Muharram Rituals and Events

Muharram Rituals and EventsMuharram Rituals and Events

Everyone in the procession chants “Ya Hussein”, in loud wails of lamentation.

These form a part of important rituals observed by Shi’a Muslims during the mourning month of Muharram that started Oct 26.

Ashura, marks the tenth day of this month and can be one of the most overcrowded days in Iran. People converge on the streets and march in long processions, beating their chest in mourning to the tune of beating drums, while holding banners and carrying replicas of the mausoleum of Imam Hussein (AS), the grandson of Prophet Muhammad (PBUH) and the third Imam of Shiites who was martyred on this day fourteen hundred years ago.

During Ashura, and its preceding day, Tasua, booths are set up on most streets, offering sweet drinks to passers for free. Households prepare food, known as Nazri, for others as a way of almsgiving. Both the preparing and the partaking of this food are considered a privilege by believers. No one must go hungry or thirsty on this day, the saddest in the Islamic calendar.

During the month, especially on Ashura, people show their sorrow by wearing mourning attire, all in black. In bereavement, the streets too are shrouded with black flags and banners.

People form assemblies during the first ten days of the month and listen to the orators reciting ritualized accounts of the Battle of Karbala, in which Imam Hussein (AS) and his 72 close family members, aides and companions were besieged, deprived of food and water and martyred 1,400 years ago.

These ceremonies are held each year to commemorate the life and death of the fallen. Ashura symbolizes the battle between the good and the evil, the virtue and vice. The tragedy is marked, among other things, to persistently convey the message that being outnumbered does not count when it comes to right against wrong.

In the plains of the Iraqi holy city of Karbala, Imam Hussein and his followers sacrificed all and everything humanly possible for the sake of Islam and Allah, to show that right is might, how the blood of the innocent can win over the sword of tyrants, and how to achieve victory despite being oppressed. Shi’a Muslims believe that even though the great Imam was killed in battle, his message was heard loud and clear by the people of his own time, those who followed and will follow until eternity.

Ashura as the symbol of truth, dignity, honesty, selflessness and human integrity is not limited only to Muslims. Rather, it is respected and commemorated by followers of other faiths in and outside Iran. Mahatma Gandhi, the leader and founder of free India once said, “If India is to succeed as a country, it needs to follow the path of Imam Hussein.”

  Special Rituals

Traveling across Iran in Muharram, one witnesses rituals in various forms; from those in northern Iran to the ceremonies in the southern regions. However, those performed in Yazd, as testified by many, is outstanding and deserves special mention.

People in Yazd take their religion and religious occasions rather seriously. Observing people collaborating voluntarily and organizing all the rituals spontaneously during Muharram and the following month of Safar, one intensely feels the religious spirit in towns big and small. The province in central Iran is famous for a special ritual called Nakhl-Gardani (literally means carrying and turning the palm tree).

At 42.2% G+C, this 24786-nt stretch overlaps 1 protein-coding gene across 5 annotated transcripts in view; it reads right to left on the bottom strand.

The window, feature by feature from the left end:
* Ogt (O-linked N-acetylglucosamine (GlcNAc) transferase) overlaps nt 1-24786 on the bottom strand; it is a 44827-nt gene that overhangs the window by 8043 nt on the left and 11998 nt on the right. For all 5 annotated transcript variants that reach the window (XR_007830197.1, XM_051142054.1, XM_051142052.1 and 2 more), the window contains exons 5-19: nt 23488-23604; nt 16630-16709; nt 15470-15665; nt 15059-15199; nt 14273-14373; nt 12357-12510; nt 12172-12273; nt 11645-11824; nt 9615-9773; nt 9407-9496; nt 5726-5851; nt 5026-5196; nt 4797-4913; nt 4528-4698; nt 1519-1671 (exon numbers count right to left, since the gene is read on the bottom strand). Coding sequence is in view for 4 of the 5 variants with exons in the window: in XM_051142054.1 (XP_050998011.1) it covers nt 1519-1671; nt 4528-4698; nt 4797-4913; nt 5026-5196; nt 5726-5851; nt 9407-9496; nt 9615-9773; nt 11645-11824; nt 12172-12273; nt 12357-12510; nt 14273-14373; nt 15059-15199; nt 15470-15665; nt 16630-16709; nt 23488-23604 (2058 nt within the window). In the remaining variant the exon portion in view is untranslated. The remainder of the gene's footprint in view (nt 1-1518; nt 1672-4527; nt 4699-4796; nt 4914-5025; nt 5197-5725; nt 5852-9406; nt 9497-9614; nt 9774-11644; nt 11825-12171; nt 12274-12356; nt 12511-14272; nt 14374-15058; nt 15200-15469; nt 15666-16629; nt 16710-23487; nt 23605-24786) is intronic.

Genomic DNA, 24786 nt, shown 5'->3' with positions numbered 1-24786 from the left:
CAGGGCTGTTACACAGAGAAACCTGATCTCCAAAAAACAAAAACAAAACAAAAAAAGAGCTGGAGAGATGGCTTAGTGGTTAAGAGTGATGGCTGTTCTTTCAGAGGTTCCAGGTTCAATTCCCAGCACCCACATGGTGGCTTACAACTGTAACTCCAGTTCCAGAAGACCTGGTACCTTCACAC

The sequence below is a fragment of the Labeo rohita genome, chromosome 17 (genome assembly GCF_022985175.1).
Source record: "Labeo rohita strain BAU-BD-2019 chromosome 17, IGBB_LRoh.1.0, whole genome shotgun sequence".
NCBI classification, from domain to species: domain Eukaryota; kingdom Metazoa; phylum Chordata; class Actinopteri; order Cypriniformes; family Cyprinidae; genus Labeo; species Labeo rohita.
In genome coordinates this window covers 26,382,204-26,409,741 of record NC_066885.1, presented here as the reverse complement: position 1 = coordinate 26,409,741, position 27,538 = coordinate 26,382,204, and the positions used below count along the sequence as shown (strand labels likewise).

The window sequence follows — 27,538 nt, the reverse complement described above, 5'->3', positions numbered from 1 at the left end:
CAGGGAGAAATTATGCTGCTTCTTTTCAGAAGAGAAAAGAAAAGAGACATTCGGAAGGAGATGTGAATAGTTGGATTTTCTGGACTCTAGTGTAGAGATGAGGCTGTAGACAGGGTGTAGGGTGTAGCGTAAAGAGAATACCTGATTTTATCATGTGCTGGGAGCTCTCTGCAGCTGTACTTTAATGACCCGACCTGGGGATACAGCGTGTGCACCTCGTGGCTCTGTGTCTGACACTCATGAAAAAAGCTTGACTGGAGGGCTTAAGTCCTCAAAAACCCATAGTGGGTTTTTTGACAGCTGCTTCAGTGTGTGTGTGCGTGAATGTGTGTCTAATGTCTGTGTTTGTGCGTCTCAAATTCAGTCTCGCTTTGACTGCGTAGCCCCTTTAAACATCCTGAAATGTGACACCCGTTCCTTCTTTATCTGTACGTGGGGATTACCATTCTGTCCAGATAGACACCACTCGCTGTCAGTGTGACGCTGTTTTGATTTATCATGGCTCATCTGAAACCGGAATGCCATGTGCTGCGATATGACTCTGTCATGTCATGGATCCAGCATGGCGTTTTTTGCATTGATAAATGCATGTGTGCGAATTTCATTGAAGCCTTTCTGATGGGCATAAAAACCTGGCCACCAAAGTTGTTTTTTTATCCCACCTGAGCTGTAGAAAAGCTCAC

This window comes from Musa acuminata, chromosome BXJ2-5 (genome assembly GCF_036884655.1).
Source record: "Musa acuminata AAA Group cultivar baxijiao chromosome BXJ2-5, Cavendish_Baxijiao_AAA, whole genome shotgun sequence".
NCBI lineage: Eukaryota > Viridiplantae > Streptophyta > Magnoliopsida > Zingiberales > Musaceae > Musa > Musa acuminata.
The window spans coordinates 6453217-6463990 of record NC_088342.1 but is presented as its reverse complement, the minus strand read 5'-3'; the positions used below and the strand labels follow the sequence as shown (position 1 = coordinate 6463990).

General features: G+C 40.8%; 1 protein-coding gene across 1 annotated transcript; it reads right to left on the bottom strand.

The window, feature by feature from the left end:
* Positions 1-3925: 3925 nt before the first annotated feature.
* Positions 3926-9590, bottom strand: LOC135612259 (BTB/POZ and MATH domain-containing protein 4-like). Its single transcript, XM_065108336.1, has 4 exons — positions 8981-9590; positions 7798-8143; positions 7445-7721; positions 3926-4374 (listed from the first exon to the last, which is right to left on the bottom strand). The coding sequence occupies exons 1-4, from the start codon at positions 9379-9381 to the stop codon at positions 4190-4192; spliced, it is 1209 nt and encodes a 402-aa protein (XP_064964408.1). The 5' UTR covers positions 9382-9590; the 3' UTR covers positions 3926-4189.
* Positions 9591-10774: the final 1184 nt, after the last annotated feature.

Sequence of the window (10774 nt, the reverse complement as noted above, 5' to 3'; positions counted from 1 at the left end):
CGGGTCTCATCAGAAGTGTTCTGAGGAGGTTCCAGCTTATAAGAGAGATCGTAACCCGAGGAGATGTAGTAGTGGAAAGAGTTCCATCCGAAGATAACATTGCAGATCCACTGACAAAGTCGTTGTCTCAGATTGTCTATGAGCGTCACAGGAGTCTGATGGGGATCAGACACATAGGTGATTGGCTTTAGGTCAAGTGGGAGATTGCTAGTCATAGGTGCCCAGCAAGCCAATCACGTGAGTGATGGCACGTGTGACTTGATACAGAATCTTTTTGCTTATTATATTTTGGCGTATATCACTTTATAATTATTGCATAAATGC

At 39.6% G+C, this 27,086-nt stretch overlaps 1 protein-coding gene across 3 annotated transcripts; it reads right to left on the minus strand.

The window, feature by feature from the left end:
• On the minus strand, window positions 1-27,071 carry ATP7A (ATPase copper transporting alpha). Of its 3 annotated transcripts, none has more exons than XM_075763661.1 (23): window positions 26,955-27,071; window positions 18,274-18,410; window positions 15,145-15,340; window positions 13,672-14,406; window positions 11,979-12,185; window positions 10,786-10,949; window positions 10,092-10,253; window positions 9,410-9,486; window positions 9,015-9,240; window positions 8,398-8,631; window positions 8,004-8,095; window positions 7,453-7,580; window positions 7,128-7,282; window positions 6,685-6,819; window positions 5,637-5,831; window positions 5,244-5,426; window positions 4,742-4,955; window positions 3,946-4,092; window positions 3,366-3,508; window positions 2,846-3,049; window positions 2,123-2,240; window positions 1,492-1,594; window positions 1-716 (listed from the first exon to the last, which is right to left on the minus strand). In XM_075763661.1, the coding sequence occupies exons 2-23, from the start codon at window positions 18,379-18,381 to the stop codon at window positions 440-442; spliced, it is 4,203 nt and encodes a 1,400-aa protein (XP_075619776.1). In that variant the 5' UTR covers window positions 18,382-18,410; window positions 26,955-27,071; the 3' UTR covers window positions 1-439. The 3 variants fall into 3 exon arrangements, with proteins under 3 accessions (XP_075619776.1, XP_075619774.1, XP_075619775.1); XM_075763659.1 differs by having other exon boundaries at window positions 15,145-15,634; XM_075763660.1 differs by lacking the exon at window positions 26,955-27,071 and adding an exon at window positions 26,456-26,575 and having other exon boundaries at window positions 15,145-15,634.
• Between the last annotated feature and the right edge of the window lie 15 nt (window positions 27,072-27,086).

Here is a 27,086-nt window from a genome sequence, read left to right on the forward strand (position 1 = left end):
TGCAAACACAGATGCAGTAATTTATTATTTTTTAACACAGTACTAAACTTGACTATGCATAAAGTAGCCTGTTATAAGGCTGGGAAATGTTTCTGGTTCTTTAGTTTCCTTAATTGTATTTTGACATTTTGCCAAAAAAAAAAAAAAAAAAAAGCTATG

The Nakhl, which symbolizes the coffin of Imam Hussein and his companions, is an oversized    structure consisting of heavy intertwined carved woods in the shape of a very large leaf or cypress tree.

One can witness the Nakhl near mosques and ‘Tekyes’, temporary posts for holding Muharram rituals, when traveling in central Iran in cities and villages. However the one standing by the Amir Chakhmaq Mosque in Yazd is said to be one of the tallest and oldest, with 8.5 meters height and built nearly 450 years ago. Throughout the year it sits there only to be photographed by visitors. On Ashura it conveys great messages.

Weighing several tons, it is carried by hundreds of strong men. With the call of drums, the Nakhl is lifted by men with shawls tightly fastened around their waists, and is paraded in circles several times, followed by large numbers of wailing devotees – men, women, children, young, old, and even the ailing.

When the Nakhl moves, women pour rose water on it from rooftops. It is turned several times around the historical Amir Chakhmaq Square in an amazing harmony to an unwritten covenant.

A white horse, which is beautifully decorated for the sad occasion, is usually in the procession, to mark the empty mount of the martyred Imam.


People continue mourning and listening to the sermons until the sundown. This is on the night of Ashura, known as sham-e-ghariban, the diner of the forsaken,  when they light candles for the martyrs of Karbala. Children often go to the nearby areas of mosque and Husseiniehs candles in hand, remembering the orphans of Imam Hussein and his companions who searched for the corpses in the dark night of the Karbala desert.

And this was only part of the story.